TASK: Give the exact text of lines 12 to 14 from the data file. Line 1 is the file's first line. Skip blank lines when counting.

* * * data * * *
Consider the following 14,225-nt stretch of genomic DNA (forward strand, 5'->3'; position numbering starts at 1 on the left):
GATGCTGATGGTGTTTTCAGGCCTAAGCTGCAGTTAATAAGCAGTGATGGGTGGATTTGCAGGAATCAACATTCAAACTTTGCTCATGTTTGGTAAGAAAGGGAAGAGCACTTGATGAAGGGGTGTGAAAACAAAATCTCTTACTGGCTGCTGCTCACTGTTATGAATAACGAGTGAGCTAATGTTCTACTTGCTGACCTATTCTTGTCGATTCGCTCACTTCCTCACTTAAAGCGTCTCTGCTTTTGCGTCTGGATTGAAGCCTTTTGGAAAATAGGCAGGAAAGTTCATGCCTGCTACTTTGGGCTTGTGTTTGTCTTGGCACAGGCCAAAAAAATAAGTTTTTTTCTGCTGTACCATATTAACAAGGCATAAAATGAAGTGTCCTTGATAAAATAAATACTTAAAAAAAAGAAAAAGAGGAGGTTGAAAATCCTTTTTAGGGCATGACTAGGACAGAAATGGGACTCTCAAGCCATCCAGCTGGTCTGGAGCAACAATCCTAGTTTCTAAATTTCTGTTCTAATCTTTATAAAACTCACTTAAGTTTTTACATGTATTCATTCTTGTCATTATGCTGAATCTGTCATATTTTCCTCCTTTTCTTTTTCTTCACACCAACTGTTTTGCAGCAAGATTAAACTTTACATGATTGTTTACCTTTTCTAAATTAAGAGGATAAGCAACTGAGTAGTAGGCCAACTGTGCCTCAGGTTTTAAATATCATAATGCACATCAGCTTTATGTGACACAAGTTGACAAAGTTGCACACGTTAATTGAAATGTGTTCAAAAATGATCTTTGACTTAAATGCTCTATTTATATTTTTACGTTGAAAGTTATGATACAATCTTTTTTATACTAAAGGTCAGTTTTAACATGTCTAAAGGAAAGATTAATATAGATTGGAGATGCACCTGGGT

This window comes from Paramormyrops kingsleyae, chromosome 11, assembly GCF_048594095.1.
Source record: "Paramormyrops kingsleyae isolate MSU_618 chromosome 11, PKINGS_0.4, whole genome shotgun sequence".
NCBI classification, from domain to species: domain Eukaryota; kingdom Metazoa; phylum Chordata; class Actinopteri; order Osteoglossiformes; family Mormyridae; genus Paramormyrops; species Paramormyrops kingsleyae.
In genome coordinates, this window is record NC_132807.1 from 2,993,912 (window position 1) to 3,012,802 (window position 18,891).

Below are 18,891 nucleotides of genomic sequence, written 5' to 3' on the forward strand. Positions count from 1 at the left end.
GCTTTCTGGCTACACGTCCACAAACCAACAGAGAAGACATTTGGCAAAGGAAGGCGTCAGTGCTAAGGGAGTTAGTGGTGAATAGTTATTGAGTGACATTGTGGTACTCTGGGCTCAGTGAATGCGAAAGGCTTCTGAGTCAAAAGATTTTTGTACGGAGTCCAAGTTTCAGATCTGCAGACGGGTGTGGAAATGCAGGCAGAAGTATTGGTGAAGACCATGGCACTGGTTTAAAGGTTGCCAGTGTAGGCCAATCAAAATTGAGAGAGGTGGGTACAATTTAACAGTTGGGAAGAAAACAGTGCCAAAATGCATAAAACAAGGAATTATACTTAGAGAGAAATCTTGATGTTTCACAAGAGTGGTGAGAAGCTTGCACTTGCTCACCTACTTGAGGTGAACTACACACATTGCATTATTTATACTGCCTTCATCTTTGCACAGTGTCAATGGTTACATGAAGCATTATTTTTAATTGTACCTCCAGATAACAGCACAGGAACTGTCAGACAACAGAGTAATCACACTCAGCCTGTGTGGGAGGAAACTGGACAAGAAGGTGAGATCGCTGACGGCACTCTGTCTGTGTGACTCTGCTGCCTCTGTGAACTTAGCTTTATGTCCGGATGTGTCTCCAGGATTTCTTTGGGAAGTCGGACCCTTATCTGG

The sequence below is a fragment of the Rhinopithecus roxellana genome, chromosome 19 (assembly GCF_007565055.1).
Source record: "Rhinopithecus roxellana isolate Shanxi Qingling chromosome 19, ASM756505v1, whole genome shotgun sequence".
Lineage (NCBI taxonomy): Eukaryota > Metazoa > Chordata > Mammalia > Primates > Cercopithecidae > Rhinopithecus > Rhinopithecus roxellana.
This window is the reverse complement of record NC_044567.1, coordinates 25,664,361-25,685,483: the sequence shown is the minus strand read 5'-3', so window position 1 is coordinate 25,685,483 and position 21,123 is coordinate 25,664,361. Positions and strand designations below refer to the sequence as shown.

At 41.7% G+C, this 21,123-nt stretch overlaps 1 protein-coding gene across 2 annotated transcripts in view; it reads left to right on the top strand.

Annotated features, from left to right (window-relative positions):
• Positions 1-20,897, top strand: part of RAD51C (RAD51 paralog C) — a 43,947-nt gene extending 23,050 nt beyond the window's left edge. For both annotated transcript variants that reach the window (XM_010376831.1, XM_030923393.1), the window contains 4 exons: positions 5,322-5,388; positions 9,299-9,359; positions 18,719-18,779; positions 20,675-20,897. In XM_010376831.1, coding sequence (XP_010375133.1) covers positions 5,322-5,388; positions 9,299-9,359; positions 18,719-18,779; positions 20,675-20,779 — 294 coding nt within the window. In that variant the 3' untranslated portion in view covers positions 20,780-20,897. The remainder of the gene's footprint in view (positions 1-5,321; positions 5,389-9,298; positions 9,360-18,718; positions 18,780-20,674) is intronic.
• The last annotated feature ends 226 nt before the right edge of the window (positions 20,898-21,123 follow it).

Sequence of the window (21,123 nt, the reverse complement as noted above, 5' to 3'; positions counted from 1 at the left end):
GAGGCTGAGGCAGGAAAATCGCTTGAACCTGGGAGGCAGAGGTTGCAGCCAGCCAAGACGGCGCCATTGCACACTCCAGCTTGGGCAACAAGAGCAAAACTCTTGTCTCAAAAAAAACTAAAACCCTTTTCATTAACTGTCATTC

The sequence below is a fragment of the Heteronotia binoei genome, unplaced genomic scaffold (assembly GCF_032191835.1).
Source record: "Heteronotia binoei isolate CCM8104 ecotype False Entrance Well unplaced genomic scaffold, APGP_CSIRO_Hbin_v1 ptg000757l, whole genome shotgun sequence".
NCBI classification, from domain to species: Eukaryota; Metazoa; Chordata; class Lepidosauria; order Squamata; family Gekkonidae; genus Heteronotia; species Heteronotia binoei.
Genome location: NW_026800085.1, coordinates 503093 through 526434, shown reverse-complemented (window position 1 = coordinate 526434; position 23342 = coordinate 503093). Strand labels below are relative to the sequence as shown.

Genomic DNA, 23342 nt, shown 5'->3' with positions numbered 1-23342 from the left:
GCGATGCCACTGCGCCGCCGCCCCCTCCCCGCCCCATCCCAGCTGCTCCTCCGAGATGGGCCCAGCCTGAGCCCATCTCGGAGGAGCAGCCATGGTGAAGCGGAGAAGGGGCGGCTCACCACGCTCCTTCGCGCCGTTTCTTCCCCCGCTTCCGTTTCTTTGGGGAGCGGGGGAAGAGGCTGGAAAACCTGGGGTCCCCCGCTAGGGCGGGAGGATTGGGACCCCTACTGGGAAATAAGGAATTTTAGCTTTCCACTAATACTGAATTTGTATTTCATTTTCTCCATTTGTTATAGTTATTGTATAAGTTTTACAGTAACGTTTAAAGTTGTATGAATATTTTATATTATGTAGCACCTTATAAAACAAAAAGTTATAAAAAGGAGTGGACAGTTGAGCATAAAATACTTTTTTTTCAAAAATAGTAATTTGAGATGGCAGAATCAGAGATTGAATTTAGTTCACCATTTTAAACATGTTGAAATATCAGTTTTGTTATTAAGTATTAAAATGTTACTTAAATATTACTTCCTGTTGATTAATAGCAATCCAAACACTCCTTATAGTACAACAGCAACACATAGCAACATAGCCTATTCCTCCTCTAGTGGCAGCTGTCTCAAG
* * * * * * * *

This window is the reverse complement of record NC_044567.1, coordinates 25,664,361-25,685,483: the sequence shown is the minus strand read 5'-3', so window position 1 is coordinate 25,685,483 and position 21,123 is coordinate 25,664,361. Positions and strand designations below refer to the sequence as shown.

At 41.7% G+C, this 21,123-nt stretch overlaps 1 protein-coding gene across 2 annotated transcripts in view; it reads left to right on the top strand.

Annotated features, from left to right (window-relative positions):